This announcement comes despite strong opposition from local health activists and anti-smoking campaigners. The 13th Asia Pacific Conference on Tobacco or Health (APACT) which took place virtually from Bangkok earlier this month, presented a line up of speakers renowned for their irrational stance on tobacco harm reduction including the use of e-cigarettes as smoking cessation tools.
“APACT has wheeled out a totally predictable programme and line up of speakers who share an irrational and untenable position against safer nicotine products such as vaping. Also, in common is that many, if not most, are longtime Bloomberg grant recipients or indirect beneficiaries. Preaching to themselves in their echo chamber, they continue to ignore all the science and the harm they are causing consumers,” explained the Coalition of Asia Pacific Tobacco Harm Reduction Advocates (CAPHRA).
“September marks the start of the secret season which sadly sees supposed ‘tobacco control experts’ playing up to their puppet masters and denying Asia Pacific’s 600 million smokers’ access to safer nicotine products,” said CAPHRA Executive Coordinator Nancy Loucas.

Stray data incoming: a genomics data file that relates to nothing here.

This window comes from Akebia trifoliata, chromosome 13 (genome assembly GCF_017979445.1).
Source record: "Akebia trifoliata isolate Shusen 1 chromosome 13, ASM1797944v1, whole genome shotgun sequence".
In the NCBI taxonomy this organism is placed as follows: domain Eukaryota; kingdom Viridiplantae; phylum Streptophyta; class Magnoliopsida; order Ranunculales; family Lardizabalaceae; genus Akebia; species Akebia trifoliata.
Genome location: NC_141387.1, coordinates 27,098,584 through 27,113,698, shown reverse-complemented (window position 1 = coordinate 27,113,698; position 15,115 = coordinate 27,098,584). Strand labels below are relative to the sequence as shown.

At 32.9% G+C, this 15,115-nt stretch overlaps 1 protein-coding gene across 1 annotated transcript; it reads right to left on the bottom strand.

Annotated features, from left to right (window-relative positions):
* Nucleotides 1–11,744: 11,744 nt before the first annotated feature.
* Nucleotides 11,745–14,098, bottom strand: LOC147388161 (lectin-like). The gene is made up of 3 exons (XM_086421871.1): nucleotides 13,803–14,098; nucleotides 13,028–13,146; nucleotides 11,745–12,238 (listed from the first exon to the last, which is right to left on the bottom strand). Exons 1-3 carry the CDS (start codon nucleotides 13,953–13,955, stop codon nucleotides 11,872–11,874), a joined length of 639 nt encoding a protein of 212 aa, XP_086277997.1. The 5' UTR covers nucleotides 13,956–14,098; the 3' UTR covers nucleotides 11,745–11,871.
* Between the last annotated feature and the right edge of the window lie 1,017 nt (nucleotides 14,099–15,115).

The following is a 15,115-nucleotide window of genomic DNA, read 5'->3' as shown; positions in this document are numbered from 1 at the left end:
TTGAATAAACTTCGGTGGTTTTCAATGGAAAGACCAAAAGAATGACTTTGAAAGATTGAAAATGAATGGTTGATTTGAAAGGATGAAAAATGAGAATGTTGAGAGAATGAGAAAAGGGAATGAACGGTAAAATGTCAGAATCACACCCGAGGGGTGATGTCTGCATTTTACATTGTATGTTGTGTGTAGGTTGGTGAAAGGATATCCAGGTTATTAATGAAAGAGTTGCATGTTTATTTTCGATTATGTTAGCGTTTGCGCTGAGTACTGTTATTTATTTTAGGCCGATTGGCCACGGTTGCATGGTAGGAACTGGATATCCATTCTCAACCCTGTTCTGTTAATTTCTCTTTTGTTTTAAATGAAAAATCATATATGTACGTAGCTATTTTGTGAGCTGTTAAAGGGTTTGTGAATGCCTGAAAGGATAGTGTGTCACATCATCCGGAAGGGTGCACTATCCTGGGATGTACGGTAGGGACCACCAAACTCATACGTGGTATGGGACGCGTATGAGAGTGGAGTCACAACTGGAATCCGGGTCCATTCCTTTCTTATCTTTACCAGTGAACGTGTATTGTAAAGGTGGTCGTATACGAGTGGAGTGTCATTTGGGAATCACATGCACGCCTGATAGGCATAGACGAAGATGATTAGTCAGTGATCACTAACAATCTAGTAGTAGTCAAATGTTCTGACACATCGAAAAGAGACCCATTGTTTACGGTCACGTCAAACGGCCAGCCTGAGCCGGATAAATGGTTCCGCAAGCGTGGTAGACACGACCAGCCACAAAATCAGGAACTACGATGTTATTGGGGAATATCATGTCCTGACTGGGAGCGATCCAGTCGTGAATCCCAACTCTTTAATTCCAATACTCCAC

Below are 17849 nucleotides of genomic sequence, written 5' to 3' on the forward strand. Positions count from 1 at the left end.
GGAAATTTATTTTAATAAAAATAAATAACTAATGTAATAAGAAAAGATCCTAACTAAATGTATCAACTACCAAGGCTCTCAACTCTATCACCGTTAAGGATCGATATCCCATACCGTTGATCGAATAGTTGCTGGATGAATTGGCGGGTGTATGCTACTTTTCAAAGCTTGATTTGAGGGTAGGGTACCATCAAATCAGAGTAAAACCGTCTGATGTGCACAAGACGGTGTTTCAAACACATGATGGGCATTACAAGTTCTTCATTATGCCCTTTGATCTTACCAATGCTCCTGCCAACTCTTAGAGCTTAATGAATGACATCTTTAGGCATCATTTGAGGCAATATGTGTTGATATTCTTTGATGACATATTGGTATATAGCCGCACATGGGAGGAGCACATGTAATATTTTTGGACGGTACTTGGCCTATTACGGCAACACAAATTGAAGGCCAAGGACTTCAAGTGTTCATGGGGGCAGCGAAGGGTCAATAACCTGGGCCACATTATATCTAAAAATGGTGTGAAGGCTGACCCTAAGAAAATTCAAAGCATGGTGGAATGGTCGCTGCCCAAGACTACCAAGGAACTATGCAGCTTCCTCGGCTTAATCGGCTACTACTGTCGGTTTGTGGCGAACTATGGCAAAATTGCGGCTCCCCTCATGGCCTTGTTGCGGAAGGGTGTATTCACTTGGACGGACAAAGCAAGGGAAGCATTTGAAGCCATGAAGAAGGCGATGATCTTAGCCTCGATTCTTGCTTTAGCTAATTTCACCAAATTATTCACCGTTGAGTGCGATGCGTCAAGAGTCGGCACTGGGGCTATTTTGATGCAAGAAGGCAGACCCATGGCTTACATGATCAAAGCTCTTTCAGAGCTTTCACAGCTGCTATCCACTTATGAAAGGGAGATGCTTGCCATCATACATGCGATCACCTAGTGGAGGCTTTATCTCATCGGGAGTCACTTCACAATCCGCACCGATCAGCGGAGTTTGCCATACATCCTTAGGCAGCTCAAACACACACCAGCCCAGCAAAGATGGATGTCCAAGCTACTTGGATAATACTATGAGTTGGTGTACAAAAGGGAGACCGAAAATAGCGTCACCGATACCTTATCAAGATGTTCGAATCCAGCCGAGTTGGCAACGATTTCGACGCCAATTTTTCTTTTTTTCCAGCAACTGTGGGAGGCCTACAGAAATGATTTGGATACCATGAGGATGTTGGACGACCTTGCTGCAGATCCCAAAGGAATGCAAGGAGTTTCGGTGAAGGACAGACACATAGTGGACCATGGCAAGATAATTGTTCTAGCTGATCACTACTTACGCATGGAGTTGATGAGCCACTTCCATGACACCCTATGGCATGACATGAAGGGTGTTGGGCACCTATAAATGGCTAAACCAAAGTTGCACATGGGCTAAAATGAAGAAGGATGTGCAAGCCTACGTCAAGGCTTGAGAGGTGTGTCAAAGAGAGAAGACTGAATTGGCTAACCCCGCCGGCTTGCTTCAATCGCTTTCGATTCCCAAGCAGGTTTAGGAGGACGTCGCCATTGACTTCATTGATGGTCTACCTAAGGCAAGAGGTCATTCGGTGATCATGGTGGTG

The MP believes in the potential of e-cigs for smoking cessation
Meanwhile, Minister Chaiwut was quoted by The Bangkok Post as saying that he believes vaping could be available as a safer alternative for those who are struggling to quit smoking. Moreover, he said, local tobacco growers and the Tobacco Authority of Thailand would benefit greatly if the tobacco industry were transformed into a more sustainable alternative.
On the contrary, the National Alliance for a Tobacco-Free Thailand (NATFT), has issued a statement calling on the government to increase efforts to protect the public from all forms of tobacco products. “Various elements of society, both government and non-government, have been working hard to reduce the number of smokers, so legalising e-cigarettes will only exacerbate the situation,” said NATFT chairwoman Dr Somsri Pausawasdi.
Thailand ranked the worst country for vape regulations
A 2019 survey released at the annual Global Forum on Nicotine (GFN) in Warsaw, ranked Thailand the worst country in the world to be an e-cigarette user in, and Australia the second worst.
In Thailand, a ban on the import, export, sale and possession of vaping products has been in place since November 2014. Anyone caught breaking this law will have their items confiscated and fined or sent to prison for up to 10 years if convicted.
“Thailand has a draconian approach with tourists as well as local people regularly getting arrested for vaping. Police often search vehicles at roadblocks for e-cigarettes and then use them to extract fines. This is not just terrible for Thai smokers who want to quit but also makes it a country to avoid for the tens of millions of tourists and business people around the world who vape,” said Asa Ace Saligupta who runs the Ends Cigarette Smoke Thailand (ESCT) consumer group at the time.
One correction needed. Possession is not illegal. The problems occurred from corrupted police officers who wrongly interpreted the ban on importing, manufacturing and/or distribution and wanted bribe money from those who doesn’t know.